“Bite-Size Bits of Local, National, and Global History”
“Bite-Size Bits of Local, National, and Global History”
Quincy in Adams County, Illinois — The American Midwest (Great Lakes)

The Monument

Woodland Cemetery

The Monument image. Click for full size.
Photographed By Jason Voigt, May 11, 2020
1. The Monument
Inscription.  Inscription - South Side of Monument

"Consecrated A.D. 1867 by Sisters of the Good Samaritan in duty, affection, and reverence to the memory of the faithful soldiers of Adams county, who gave their lives that the nation might live."

The Soldiers Monument was dedicated on October 31, 1867. On that day, a half-mile long procession made its way from the Court House to the cemetery. General John Tillson, a Civil War veteran, was the parade marshall. He and his aides were followed by the Quincy Band, by numerous other uniformed veterans and dignitaries, by carriages bearing the ladies of the Needle Pickets and Sisters of the Good Samaritan, and by ordinary citizens of Quincy and Adams County. "These grand old woods," according to the Quincy Herald, "never were thronged by as vast a crowd having a more noble object and never will again."

The Needle Pickets and Sisters of the Good Samaritan were organizations which, during the War, provided for the needs of the soldiers' families at home, tended to sick and injured soldiers who were hospitalized locally, and sent nurses to a number of battlefields. When
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the War ended, the Sisters of the Good Samaritan had a balance in their treasury of several thousand dollars, part of which was used for the relief of needy families of soldiers. The remainder was spent to erect the Soldiers Monument.

Designed and sculpted by Cornelius G. Volk, a local artist of national renown, the monument is located on the highest point of the cemetery. It is comprised of a thirty-foot shaft of white Vermont marble on a Joliet stone base and is topped by an American eagle, wings partially spread as if poised for flight to the south or east.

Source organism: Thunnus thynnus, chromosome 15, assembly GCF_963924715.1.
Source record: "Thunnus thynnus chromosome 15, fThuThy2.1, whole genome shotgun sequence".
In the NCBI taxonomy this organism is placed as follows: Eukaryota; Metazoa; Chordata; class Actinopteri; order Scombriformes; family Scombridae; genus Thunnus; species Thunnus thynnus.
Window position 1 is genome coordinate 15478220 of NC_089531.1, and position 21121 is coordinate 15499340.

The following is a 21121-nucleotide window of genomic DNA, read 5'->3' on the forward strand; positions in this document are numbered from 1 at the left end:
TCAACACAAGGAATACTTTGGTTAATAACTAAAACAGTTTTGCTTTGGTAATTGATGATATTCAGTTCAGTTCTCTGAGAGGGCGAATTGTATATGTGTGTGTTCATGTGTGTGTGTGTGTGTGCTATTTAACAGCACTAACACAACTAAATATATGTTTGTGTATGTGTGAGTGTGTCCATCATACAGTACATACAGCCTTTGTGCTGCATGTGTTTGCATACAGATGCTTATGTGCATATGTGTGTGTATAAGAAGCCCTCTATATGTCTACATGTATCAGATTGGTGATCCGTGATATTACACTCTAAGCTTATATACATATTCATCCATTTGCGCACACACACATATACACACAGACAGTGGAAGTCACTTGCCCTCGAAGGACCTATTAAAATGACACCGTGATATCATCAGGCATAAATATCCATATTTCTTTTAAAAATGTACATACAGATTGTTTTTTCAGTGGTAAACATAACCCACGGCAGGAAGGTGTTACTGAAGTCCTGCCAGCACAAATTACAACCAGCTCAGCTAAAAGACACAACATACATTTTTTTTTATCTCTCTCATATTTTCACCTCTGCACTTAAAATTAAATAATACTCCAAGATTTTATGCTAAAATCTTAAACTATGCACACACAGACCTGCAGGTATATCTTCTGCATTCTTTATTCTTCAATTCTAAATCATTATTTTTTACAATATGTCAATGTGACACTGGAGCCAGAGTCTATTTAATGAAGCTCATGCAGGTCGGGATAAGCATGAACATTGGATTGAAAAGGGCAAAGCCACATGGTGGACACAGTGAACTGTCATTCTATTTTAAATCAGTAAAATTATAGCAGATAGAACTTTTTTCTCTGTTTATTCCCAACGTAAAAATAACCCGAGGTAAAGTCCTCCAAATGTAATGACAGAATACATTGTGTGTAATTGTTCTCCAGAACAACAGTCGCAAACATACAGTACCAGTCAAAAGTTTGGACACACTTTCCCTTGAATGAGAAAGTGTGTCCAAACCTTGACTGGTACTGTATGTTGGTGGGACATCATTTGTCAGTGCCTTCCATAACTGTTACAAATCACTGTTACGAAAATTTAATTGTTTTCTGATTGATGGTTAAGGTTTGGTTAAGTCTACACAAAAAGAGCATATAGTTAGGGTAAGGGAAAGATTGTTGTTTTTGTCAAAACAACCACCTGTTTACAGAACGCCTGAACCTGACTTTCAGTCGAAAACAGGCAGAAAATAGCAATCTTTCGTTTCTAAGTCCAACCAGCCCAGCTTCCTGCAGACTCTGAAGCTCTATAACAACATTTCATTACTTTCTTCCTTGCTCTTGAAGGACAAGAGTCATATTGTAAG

As a young man in the state of New York, Volk developed into one of the nation's finest artisans. He came to Quincy in 1848 and, from his workshop at 322 Maine Street, designed hundreds of stone sculptures. Among these are identical statues of Governor John Wood - one at the entrance to Washington Park in Quincy and one near the second floor rotunda in the State Capitol in Springfield.

Volk is buried in Block 10, Lot 41, of Woodland beneath a small, simple stone. His wife, Martha Barlow Volk, a cousin of Stephen A. Douglas, lies beside him.
Erected by Woodland Cemetery.
Topics. This historical marker and monument is listed in these topic lists: Cemeteries & Burial SitesWar, US Civil. A significant historical year for this entry is 1867.
The Monument image. Click for full size.
Photographed By Jason Voigt, May 11, 2020
2. The Monument
In front of the Civil War monument
39° 55.121′ N, 91° 24.708′ W. Marker is in Quincy, Illinois, in Adams County. Marker can be reached from South 5th Street south of Madison Street, on the right when traveling south. Marker is located in Woodland Cemetery, in front of the Civil War monument. Touch for map. Marker is at or near this postal address: 1020 South 5th Street, Quincy IL 62301, United States of America. Touch for directions.
Other nearby markers. At least 8 other markers are within walking distance of this marker. Honoring Soldiers (here, next to this marker); John Wood 1798-1880 (about 400 feet away, measured in a direct line); A Victorian Cemetery (about 600 feet away); His Friends Rest Here (about 600 feet away); Mississippian (approx. ¼ mile away); Woodland (approx. ¼ mile away); Marquette & Jolliet (approx. ¼ mile away); Quincy (approx. ¼ mile away). Touch for a list and map of all markers in Quincy.
Credits. This page was last revised on May 16, 2020. It was originally submitted on May 15, 2020, by Jason Voigt of Glen Carbon, Illinois. This page has been viewed 132 times since then and 36 times this year. Photos:   1, 2. submitted on May 15, 2020, by Jason Voigt of Glen Carbon, Illinois. • Bernard Fisher was the editor who published this page.

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Sep. 21, 2023